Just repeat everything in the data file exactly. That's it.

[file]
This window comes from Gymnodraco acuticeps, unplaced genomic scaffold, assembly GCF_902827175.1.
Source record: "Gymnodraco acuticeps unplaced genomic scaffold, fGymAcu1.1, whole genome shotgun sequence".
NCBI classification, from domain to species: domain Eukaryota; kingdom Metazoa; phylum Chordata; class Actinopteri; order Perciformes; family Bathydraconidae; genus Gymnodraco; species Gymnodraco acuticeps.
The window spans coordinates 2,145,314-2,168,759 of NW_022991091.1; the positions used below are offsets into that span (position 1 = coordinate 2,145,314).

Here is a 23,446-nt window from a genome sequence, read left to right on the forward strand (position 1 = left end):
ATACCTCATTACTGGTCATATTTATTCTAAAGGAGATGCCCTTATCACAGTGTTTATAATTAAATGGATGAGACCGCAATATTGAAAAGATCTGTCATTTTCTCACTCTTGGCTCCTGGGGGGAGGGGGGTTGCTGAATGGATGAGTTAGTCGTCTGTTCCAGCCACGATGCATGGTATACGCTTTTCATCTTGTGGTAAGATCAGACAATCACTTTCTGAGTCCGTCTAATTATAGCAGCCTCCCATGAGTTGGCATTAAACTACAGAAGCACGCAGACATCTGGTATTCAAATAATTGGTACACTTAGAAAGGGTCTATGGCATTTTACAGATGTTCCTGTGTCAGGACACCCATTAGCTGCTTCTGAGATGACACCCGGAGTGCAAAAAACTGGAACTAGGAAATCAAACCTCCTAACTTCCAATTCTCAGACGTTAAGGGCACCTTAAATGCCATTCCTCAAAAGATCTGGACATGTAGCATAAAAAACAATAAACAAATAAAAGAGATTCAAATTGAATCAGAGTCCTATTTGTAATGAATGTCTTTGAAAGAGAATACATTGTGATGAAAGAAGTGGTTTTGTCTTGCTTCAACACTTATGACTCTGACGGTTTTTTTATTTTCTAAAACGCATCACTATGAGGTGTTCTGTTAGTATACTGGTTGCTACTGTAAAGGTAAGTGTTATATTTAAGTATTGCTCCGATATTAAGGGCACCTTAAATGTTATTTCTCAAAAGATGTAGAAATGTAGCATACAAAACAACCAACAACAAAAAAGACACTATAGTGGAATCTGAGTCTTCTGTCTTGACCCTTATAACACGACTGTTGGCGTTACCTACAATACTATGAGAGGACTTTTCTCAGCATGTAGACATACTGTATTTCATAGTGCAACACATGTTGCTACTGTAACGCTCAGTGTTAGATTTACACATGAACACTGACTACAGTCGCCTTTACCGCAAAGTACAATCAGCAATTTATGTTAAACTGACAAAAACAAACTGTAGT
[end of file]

This window comes from Gymnodraco acuticeps, unplaced genomic scaffold, assembly GCF_902827175.1.
Source record: "Gymnodraco acuticeps unplaced genomic scaffold, fGymAcu1.1, whole genome shotgun sequence".
NCBI classification, from domain to species: domain Eukaryota; kingdom Metazoa; phylum Chordata; class Actinopteri; order Perciformes; family Bathydraconidae; genus Gymnodraco; species Gymnodraco acuticeps.
The window spans coordinates 2,145,314-2,168,759 of NW_022991091.1; the positions used below are offsets into that span (position 1 = coordinate 2,145,314).

Here is a 23,446-nt window from a genome sequence, read left to right on the forward strand (position 1 = left end):
ATACCTCATTACTGGTCATATTTATTCTAAAGGAGATGCCCTTATCACAGTGTTTATAATTAAATGGATGAGACCGCAATATTGAAAAGATCTGTCATTTTCTCACTCTTGGCTCCTGGGGGGAGGGGGGTTGCTGAATGGATGAGTTAGTCGTCTGTTCCAGCCACGATGCATGGTATACGCTTTTCATCTTGTGGTAAGATCAGACAATCACTTTCTGAGTCCGTCTAATTATAGCAGCCTCCCATGAGTTGGCATTAAACTACAGAAGCACGCAGACATCTGGTATTCAAATAATTGGTACACTTAGAAAGGGTCTATGGCATTTTACAGATGTTCCTGTGTCAGGACACCCATTAGCTGCTTCTGAGATGACACCCGGAGTGCAAAAAACTGGAACTAGGAAATCAAACCTCCTAACTTCCAATTCTCAGACGTTAAGGGCACCTTAAATGCCATTCCTCAAAAGATCTGGACATGTAGCATAAAAAACAATAAACAAATAAAAGAGATTCAAATTGAATCAGAGTCCTATTTGTAATGAATGTCTTTGAAAGAGAATACATTGTGATGAAAGAAGTGGTTTTGTCTTGCTTCAACACTTATGACTCTGACGGTTTTTTTATTTTCTAAAACGCATCACTATGAGGTGTTCTGTTAGTATACTGGTTGCTACTGTAAAGGTAAGTGTTATATTTAAGTATTGCTCCGATATTAAGGGCACCTTAAATGTTATTTCTCAAAAGATGTAGAAATGTAGCATACAAAACAACCAACAACAAAAAAGACACTATAGTGGAATCTGAGTCTTCTGTCTTGACCCTTATAACACGACTGTTGGCGTTACCTACAATACTATGAGAGGACTTTTCTCAGCATGTAGACATACTGTATTTCATAGTGCAACACATGTTGCTACTGTAACGCTCAGTGTTAGATTTACACATGAACACTGACTACAGTCGCCTTTACCGCAAAGTACAATCAGCAATTTATGTTAAACTGACAAAAACAAACTGTAGT